Opinion / Op-Ed Contributors

Migrant parents' college bid a no-win war

By Bai Ping (China Daily) Updated: 2013-01-12 08:15

An eerie lull has descended as disgruntled migrant parents mull their next move after their latest high-profile campaign hardly improved the chances of their children going to a good college.

But their options may be limited, because they have been entangled in a major education policy impasse that has its roots in the nation's time-honored but outdated household registration system, or hukou. Although everyone is pursuing equal education, some are more equal than others because the hukou restrictions are intrinsically discriminatory.

Beijing, Shanghai and Guangzhou, where most of the country's top universities are located, earmark more seats for local students than those from the rest of the country. In 2011, local applicants were found to be 28-41 times more likely to be admitted to the prestigious Peking University than their counterparts from Henan, Guizhou or Anhui provinces.

To enroll in any good university, students with rural hukou will have to get a much higher score in the national college entrance examination, or gaokao, than those with a city hukou.

The issue has now become salient because migrant workers' children, who number about 20 million, cannot take gaokao in the cities where they live and study. They have to return to their native place that they left a long time ago to face fiercer competition.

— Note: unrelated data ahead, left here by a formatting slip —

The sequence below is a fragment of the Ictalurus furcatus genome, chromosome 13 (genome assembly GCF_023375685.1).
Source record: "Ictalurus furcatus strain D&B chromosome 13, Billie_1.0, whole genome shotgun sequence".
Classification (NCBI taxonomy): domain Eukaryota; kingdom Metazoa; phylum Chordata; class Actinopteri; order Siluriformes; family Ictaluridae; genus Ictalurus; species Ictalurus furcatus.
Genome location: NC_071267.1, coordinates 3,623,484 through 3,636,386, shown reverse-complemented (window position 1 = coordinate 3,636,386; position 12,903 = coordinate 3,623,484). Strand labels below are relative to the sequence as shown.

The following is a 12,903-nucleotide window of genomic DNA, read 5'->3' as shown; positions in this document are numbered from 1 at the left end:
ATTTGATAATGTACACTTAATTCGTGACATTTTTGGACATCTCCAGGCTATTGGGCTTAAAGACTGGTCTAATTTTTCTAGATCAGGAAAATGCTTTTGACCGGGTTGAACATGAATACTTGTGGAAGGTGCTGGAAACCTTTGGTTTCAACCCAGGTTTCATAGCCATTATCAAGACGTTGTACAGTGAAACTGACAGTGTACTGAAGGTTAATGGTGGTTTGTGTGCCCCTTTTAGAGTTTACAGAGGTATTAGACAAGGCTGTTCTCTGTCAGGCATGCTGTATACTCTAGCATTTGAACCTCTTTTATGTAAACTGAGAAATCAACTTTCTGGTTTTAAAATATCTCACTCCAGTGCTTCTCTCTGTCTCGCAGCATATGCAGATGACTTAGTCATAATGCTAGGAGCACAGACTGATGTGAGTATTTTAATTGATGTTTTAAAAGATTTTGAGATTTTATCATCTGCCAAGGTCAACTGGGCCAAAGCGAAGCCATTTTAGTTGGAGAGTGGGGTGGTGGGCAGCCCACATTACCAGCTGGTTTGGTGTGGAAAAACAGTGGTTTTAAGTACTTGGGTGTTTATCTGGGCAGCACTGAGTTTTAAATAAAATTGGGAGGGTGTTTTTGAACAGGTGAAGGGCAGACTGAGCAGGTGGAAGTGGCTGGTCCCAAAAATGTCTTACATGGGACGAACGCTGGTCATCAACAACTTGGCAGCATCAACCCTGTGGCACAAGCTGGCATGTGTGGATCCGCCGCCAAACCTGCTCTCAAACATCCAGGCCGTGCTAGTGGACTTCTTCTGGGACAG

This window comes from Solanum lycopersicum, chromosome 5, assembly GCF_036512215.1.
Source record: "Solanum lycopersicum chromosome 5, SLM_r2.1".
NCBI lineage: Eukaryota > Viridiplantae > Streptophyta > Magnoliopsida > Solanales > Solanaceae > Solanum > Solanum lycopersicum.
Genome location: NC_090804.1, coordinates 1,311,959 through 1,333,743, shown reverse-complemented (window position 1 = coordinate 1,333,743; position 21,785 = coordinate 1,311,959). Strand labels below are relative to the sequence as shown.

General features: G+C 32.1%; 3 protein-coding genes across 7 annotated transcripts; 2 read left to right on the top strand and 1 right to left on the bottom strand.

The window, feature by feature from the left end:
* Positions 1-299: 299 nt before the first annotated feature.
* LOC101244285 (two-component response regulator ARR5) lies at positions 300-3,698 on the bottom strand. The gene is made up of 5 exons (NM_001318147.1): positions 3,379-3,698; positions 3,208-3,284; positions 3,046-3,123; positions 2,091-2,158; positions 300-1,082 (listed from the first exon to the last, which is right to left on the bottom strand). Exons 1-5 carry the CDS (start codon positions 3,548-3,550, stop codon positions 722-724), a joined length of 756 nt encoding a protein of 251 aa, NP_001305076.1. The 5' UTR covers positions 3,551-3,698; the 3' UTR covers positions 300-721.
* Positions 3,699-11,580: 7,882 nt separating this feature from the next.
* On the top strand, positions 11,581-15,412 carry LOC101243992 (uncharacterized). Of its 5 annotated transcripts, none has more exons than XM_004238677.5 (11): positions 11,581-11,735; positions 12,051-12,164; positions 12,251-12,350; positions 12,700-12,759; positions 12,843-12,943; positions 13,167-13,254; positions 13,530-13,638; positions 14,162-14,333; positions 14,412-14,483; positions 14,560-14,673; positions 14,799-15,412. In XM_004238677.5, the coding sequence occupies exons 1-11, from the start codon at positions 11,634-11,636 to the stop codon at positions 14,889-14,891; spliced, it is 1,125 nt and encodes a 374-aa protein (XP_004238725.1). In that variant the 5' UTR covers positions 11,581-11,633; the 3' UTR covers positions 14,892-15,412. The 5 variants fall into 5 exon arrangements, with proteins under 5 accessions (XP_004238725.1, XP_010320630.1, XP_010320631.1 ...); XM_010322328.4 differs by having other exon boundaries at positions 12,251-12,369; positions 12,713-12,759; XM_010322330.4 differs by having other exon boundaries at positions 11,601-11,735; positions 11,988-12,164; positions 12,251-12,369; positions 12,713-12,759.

The migrant parents' passionate pleas to allow their children to take gaokao with their urban peers have caused deep resentment among urban dwellers who fear losing their privileges, such as higher college admission rates, which are enshrined in the hukou system.

The case for migrants' children has been made more difficult because, if successful, it could perpetuate an already embattled college enrolment system that needs overhaul.

Even architects of gaokao have conceded that holding the same tests has not been helpful in selecting students of diverse backgrounds and abilities, and admissions based mainly on gaokao scores have led to a waste of precious time for students who spend a year just to raise a few points to surge ahead.

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